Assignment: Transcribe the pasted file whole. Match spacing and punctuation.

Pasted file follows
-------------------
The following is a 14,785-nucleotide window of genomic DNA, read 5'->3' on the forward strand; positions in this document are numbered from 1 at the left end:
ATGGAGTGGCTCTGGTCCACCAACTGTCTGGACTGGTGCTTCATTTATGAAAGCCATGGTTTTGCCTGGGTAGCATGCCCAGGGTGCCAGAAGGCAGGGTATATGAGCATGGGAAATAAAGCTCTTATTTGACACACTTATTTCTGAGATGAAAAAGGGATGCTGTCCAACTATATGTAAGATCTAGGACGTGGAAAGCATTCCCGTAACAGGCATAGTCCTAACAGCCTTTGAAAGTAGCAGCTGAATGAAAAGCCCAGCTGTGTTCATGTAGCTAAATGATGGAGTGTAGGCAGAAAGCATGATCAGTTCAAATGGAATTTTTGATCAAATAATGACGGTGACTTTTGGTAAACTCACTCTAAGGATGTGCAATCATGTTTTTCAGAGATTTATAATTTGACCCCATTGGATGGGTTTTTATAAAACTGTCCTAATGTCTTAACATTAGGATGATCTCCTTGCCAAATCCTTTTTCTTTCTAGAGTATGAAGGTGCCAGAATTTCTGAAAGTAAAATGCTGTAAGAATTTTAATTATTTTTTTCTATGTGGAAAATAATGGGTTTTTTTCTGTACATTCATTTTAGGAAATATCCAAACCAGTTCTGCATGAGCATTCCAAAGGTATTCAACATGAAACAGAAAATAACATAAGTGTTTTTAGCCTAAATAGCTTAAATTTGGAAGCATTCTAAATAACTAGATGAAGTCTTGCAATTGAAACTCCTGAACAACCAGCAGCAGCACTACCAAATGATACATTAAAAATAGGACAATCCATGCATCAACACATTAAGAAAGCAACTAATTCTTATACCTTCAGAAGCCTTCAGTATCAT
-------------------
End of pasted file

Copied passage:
The following is a 14,785-nucleotide window of genomic DNA, read 5'->3' on the forward strand; positions in this document are numbered from 1 at the left end:
ATGGAGTGGCTCTGGTCCACCAACTGTCTGGACTGGTGCTTCATTTATGAAAGCCATGGTTTTGCCTGGGTAGCATGCCCAGGGTGCCAGAAGGCAGGGTATATGAGCATGGGAAATAAAGCTCTTATTTGACACACTTATTTCTGAGATGAAAAAGGGATGCTGTCCAACTATATGTAAGATCTAGGACGTGGAAAGCATTCCCGTAACAGGCATAGTCCTAACAGCCTTTGAAAGTAGCAGCTGAATGAAAAGCCCAGCTGTGTTCATGTAGCTAAATGATGGAGTGTAGGCAGAAAGCATGATCAGTTCAAATGGAATTTTTGATCAAATAATGACGGTGACTTTTGGTAAACTCACTCTAAGGATGTGCAATCATGTTTTTCAGAGATTTATAATTTGACCCCATTGGATGGGTTTTTATAAAACTGTCCTAATGTCTTAACATTAGGATGATCTCCTTGCCAAATCCTTTTTCTTTCTAGAGTATGAAGGTGCCAGAATTTCTGAAAGTAAAATGCTGTAAGAATTTTAATTATTTTTTTCTATGTGGAAAATAATGGGTTTTTTTCTGTACATTCATTTTAGGAAATATCCAAACCAGTTCTGCATGAGCATTCCAAAGGTATTCAACATGAAACAGAAAATAACATAAGTGTTTTTAGCCTAAATAGCTTAAATTTGGAAGCATTCTAAATAACTAGATGAAGTCTTGCAATTGAAACTCCTGAACAACCAGCAGCAGCACTACCAAATGATACATTAAAAATAGGACAATCCATGCATCAACACATTAAGAAAGCAACTAATTCTTATACCTTCAGAAGCCTTCAGTATCAT